WASHINGTON, Sept. 12 (UPI) -- The U.S. National Transportation Safety Board said states repealing helmet laws are partially to blame for the rising rate of motorcycle deaths.
The board said motorcycles constitute less than 1 percent of vehicle traffic on U.S. roads but account for more than 10 percent of highway fatalities, The New York Times reported Wednesday.
Only 20 states now require motorcycle riders to wear helmets, compared to 47 states in 1975, the board said.
“What did we know then that we don’t know now?” said Mark Rosenker, chairman of the five-member board.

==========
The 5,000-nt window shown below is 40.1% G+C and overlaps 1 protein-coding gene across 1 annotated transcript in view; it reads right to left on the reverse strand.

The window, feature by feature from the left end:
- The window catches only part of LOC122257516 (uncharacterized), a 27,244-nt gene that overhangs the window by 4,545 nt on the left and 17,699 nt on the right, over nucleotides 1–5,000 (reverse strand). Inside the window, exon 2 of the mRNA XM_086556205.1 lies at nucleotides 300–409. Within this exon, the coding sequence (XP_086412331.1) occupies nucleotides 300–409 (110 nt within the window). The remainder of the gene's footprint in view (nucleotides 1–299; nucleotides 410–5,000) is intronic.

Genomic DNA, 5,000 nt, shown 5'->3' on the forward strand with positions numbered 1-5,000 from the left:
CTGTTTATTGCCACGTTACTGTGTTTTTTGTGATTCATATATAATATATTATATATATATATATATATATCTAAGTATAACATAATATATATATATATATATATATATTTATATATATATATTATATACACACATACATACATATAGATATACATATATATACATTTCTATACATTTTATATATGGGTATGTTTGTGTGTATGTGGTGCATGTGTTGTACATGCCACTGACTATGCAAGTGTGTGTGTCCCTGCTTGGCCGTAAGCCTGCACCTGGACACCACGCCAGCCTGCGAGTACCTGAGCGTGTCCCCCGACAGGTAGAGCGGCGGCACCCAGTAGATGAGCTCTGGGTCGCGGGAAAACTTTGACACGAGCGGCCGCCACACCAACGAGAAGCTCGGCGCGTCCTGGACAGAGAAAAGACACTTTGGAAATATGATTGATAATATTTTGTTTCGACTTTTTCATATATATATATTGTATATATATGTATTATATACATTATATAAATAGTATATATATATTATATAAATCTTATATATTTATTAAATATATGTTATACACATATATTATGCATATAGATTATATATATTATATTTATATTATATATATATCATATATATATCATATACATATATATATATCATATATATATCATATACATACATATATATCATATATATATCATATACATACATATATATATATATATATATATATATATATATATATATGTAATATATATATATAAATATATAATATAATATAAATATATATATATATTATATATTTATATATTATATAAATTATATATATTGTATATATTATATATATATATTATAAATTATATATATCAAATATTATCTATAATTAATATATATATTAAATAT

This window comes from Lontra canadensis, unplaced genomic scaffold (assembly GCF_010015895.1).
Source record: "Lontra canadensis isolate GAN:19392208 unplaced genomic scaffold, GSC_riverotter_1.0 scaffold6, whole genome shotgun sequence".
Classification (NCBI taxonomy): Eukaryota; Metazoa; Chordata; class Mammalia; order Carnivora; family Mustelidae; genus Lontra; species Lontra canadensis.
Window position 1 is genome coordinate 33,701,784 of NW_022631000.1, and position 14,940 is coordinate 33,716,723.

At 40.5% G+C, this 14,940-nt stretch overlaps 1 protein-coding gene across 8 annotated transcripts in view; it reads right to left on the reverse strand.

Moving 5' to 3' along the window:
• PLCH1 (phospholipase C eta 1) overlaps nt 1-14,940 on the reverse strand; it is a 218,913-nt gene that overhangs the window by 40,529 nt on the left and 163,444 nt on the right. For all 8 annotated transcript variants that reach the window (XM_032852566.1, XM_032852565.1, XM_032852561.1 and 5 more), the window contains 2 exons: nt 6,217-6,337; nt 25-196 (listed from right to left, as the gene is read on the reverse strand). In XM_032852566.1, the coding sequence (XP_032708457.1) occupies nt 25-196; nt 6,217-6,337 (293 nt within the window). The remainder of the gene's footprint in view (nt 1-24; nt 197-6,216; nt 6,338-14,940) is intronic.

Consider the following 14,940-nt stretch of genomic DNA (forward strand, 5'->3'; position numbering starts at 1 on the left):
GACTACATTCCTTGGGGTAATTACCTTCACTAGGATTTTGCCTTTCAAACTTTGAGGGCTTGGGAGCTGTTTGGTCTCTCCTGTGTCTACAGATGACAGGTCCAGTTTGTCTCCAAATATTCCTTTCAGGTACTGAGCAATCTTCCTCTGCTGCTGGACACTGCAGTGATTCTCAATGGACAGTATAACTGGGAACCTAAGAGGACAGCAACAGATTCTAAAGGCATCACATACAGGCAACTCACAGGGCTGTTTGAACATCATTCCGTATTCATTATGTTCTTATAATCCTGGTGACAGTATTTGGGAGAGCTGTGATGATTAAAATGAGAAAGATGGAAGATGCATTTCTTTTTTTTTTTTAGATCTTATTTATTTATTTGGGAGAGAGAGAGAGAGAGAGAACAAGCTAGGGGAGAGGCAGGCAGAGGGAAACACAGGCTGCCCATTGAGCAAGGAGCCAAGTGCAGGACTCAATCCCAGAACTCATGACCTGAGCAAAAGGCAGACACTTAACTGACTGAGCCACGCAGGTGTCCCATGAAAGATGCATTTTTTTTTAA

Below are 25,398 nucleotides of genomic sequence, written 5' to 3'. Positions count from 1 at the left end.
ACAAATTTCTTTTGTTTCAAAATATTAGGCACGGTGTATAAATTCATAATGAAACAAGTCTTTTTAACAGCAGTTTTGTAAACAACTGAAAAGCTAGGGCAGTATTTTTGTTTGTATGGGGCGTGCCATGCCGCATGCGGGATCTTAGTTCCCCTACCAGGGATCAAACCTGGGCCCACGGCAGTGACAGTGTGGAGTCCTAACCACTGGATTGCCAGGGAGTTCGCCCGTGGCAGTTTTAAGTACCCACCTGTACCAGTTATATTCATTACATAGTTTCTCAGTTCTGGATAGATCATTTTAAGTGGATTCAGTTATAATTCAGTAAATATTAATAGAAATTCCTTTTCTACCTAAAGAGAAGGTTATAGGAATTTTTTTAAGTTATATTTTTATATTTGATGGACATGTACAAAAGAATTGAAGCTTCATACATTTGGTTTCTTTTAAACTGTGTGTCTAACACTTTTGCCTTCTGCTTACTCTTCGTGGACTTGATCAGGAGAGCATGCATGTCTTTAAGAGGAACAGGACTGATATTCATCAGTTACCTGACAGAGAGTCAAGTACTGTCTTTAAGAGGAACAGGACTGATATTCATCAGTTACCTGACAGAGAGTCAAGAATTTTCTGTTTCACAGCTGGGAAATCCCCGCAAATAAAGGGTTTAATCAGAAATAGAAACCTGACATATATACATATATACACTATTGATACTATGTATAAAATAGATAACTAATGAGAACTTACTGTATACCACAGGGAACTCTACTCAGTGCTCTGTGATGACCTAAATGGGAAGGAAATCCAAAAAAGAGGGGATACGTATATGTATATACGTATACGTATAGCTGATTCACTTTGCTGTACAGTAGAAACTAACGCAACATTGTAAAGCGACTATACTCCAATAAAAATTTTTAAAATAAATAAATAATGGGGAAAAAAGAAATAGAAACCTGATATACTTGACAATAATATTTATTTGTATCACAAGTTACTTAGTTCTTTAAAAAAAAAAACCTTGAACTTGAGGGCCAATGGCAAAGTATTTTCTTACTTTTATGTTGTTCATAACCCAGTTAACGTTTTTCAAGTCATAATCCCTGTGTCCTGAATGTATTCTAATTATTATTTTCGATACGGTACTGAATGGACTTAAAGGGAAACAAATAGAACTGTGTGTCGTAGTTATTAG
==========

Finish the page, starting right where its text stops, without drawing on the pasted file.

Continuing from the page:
“One would think that in 40 years, looking back at safety improvements, that all the low-hanging fruit has been picked, and what more could we do that was pretty simple and easy?” asked board member Deborah Hersman. She said motorcycle helmets fall under the category of simple and easy safety measures.
However, helmet laws are state statutes, and Congress forbids the National Transportation Safety Board from lobbying state lawmakers on safety issues.